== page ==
Teaching Painting: Yellow and Violet

Student Painting in Complimentary Set of Yellow and Violet

Student Painting in Complimentary Set of Yellow and Violet

I’ve shared several posts describing my efforts to teach my middle school students color theory and skill with using a brush. The next step for them is to accomplish three projects each using one of the complimentary sets.

Materials: We use tempera paint and acrylic medium, bristle brushes, 10-well plastic palettes, and canvas paper or canvas pads.

Each complimentary set allows them to maintain color harmony while creating both warm and cool hues, bright and muted hues, and light and dark hues. This first one that I’m sharing was based on a yellow (warm) and violet (cool) palette.

Step One—Prepare the Palette. The student puts out violet paint in three of the wells. In the first one they mix in a small amount of yellow. In the next one they increase the amount of yellow. In the last one they again increase the amount of yellow.

Leave two empty wells, and place yellow in the next three wells. In the first mix in a very small amount of violet. Increase the amount in the second and even more in the last one which should end up a dark brown.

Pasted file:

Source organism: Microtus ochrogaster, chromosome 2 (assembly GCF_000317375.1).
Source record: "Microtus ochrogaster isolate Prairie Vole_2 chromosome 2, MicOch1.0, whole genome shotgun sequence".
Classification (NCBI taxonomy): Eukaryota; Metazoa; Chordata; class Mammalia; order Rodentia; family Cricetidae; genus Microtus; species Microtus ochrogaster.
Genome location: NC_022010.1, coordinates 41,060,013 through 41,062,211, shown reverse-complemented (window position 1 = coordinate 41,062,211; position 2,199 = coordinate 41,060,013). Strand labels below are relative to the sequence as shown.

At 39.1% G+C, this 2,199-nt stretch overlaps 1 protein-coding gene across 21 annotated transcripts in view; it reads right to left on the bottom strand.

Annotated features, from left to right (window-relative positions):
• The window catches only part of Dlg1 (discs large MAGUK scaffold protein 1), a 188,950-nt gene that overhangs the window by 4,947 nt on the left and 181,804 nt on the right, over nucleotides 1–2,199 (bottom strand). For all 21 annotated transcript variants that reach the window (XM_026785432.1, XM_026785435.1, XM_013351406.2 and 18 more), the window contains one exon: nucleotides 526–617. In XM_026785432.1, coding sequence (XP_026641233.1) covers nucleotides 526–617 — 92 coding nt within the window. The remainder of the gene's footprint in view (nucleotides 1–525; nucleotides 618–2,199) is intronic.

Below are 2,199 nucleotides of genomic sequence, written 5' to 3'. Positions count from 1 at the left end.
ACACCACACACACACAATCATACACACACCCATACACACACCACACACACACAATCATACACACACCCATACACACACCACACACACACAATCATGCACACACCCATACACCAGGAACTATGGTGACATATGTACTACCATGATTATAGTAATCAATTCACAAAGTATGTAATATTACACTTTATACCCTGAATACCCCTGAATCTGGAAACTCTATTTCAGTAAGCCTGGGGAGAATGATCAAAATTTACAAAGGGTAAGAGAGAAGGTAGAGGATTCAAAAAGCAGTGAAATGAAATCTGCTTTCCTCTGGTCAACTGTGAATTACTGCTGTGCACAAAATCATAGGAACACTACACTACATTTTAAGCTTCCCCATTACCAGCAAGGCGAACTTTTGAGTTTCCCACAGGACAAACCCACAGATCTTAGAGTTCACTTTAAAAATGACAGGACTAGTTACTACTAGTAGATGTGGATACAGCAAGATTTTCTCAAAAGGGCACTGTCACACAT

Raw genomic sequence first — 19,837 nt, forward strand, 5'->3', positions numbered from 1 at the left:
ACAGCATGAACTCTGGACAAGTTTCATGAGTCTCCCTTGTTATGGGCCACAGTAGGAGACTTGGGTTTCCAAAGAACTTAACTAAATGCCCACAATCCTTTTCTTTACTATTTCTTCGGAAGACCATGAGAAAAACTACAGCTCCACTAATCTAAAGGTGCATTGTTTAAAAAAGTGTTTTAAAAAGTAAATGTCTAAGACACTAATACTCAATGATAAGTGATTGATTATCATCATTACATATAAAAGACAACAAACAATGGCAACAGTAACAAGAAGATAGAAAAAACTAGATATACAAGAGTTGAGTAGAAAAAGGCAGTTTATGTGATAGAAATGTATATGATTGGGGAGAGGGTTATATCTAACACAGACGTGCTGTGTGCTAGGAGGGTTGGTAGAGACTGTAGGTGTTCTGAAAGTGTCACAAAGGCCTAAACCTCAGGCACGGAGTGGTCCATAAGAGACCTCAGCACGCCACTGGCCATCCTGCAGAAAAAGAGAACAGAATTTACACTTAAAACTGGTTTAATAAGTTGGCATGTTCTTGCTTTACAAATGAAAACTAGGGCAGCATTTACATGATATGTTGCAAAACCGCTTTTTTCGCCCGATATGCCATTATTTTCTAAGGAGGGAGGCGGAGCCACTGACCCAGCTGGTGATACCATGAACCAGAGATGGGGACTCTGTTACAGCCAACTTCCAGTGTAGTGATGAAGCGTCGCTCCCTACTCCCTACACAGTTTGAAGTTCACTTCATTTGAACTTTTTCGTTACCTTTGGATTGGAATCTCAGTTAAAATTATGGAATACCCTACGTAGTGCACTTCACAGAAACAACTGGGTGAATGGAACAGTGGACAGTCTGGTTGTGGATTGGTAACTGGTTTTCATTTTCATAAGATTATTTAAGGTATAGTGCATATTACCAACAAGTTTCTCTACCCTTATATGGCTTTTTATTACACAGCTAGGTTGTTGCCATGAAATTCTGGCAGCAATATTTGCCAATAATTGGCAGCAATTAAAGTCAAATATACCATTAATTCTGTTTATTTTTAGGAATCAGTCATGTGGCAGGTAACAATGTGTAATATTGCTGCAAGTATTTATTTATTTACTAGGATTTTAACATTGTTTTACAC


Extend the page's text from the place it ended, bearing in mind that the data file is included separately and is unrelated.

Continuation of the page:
Put white paint in the four remaining wells. Select two of the violet mixtures to mix into two of the white wells to create tints. Likewise, select two of the yellow mixtures to mix into the last two wells of white.

The student can use the pure yellow, violet, and white as well if they feel the need. They can also mix white with the pure yellow and violet. Sometimes, I give the student a second white plastic palette to continue mixing and expanding their palette. Use “Press and Seal” plastic wrap over the palettes to keep the paint from drying out between painting sessions.

Step Two — Paint the Painting. I remind the student to start in the background so that they are naturally overlapping as they come forward.

I have previously worked these projects up to give them something to look at as they are painting. Very often they came back to me after painting and commented about how they actually saw in nature what the project had required of them.

These projects give them the opportunity to use the brush strokes that they learned in previous exercises. By the time they finish the last of the three complimentary paintings, their brushstrokes have become quite intuitive. Additionally, each of the three projects require them to constantly make decisions about applying the hues based on light and dark, warm and cool, and bright and muted.

It is my expectation that after teaching these very basic painting skills they will go on to adapt what they have learned to their own creative projects.

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